Maryland has proposed an ambitious plan to reduce greenhouse gas emissions, from promoting cleaner ways to produce electricity to putting more electric vehicles on the road to making buildings more efficient.

The Climate Pollution Reduction Plan, released Thursday, offers a road map for Gov. Wes Moore and other leaders on how to reach the state’s climate change goals.

The state previously set a goal of reducing greenhouse gas emissions by 60% by 2031, compared to 2006 levels. The primary measurement being tracked is million metric tons of carbon dioxide, but reductions are required for all greenhouse gasses.

The state is about halfway to the 2031 goal, and programs now in place will get the state most of the way to the 60% reduction goal. But there’s a gap that needs to be met through additional programs and policies.

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Further, the state hopes to reach net zero emissions by 2045.

Maryland has scores of efforts underway to combat greenhouse gas emissions, from promoting renewable energy production to making buildings more efficient.

The report outlines additional and expanded actions, including:

Some of the policies could be put into place by state agencies, while others would require action by the General Assembly.

Along the way, the report states, the new programs and policies will not only cut emissions but should also offer health and economic benefits to Marylanders, who will breathe cleaner air, spend less on energy and have opportunities for green industry jobs.

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“The policies will nearly put an end to the fossil fuel era and accelerate the transition to a clean energy economy,” the report states. “In turn, the state will experience improved air quality, health, wealth, and the prospect of keeping our planet habitable for future generations.”

Climate change is a global problem, and Maryland faces its own consequences if it is left unaddressed. Already, sea-level rise and changing climate patterns are leading to flooding in low-lying communities and extreme heat in urban areas.

“The climate crisis is not a far off threat. It’s already here,” Maryland’s environment secretary, Serena McIlwain, wrote in an introduction to the report. “Maryland’s Climate Pollution Reduction Plan will counteract the effects of climate change by decreasing the amount of carbon in our atmosphere. It will also position our state to win the decade by producing jobs, innovation, and healthier communities.”

However, the climate change-fighting policies also come with an upfront cost of about $1 billion per year — at a time when the state government is facing budgetary headwinds.

The Moore administration is drawing up the next budget, trying to eliminate a shortfall of $761 million. State officials have also proposed slashing planned road and transit projects to close a $3.3 billion budget hole in funding the state’s six-year plan, while keeping an eye on long-term, expensive public school improvements.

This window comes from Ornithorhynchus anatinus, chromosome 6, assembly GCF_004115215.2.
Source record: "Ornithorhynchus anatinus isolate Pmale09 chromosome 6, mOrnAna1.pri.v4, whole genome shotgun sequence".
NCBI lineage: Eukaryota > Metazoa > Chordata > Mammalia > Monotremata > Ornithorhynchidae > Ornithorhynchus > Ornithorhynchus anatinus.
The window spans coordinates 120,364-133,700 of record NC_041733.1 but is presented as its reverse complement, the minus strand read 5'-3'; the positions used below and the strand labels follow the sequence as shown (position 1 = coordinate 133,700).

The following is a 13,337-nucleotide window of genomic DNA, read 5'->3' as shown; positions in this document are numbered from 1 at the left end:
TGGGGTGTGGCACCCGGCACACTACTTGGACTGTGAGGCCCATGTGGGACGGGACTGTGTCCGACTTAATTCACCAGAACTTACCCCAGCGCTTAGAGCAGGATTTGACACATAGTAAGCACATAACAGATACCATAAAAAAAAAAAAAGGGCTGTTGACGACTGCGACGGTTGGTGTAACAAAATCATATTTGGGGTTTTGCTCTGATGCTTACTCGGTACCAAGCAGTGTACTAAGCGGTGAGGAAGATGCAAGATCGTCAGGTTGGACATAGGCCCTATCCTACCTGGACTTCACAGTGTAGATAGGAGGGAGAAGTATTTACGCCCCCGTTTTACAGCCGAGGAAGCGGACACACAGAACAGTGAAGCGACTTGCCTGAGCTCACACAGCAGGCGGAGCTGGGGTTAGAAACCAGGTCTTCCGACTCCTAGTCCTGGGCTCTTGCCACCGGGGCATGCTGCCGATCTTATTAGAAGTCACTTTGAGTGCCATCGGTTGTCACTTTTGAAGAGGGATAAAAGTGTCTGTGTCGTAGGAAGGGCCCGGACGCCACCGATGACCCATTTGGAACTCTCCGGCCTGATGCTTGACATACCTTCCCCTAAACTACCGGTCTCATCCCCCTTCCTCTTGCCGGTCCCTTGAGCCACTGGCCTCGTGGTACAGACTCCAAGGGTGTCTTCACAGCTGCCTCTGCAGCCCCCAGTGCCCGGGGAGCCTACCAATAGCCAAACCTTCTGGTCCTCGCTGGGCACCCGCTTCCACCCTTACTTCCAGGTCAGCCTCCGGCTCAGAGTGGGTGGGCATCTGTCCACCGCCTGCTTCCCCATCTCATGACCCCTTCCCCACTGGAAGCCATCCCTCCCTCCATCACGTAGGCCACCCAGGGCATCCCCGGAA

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The state plans to rely, at least in part, on federal money from the Inflation Reduction Act and the Bipartisan Infrastructure Law to pay for some of the elements of the climate plan.

The report suggests funding options to consider, such as borrowing money in the form of bonds that would be paid back later, instituting various fees and tolls on actions that create emissions, and setting up an in-state cap-and-trade system for carbon emitters. (Maryland already participates in a multistate regional carbon cap-and-trade program.)

Advocacy groups that have been pushing the state to take bold action on climate generally praised the report but called for a firmer funding plan.

The Maryland Public Interest Research Foundation, or PIRG, urged the governor and lawmakers to “move quickly to implement this thorough plan.” The group suggested starting with expanding programs to make residential homes more efficient.

The Maryland League of Conservation Voters called the report “timely and comprehensive.” But the group said the state fell short in coming up with how to pay for the list of recommended policies, with costs that could reach $1 billion per year.

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While the state works out a financial plan, the League of Conservation Voters suggests the state should move forward with policies that come at no direct taxpayer cost, such as reclassifying the burning of trash so it’s no longer considered a renewable source of electricity and working to reduce how many miles people drive in the state.

The Chesapeake Climate Action Network also noted that the state doesn’t fully account for how to pay for the plans.

Jamie DeMarco, the network’s Maryland director, said, “It is Governor Moore’s responsibility to lead on the question of revenue raising and not punt the hard choices to the legislature.”

Pamela Wood covers Maryland politics and government. She previously reported for The Baltimore Sun, The Capital and other Maryland newspapers. A graduate of the University of Maryland, College Park, she lives in northern Anne Arundel County.

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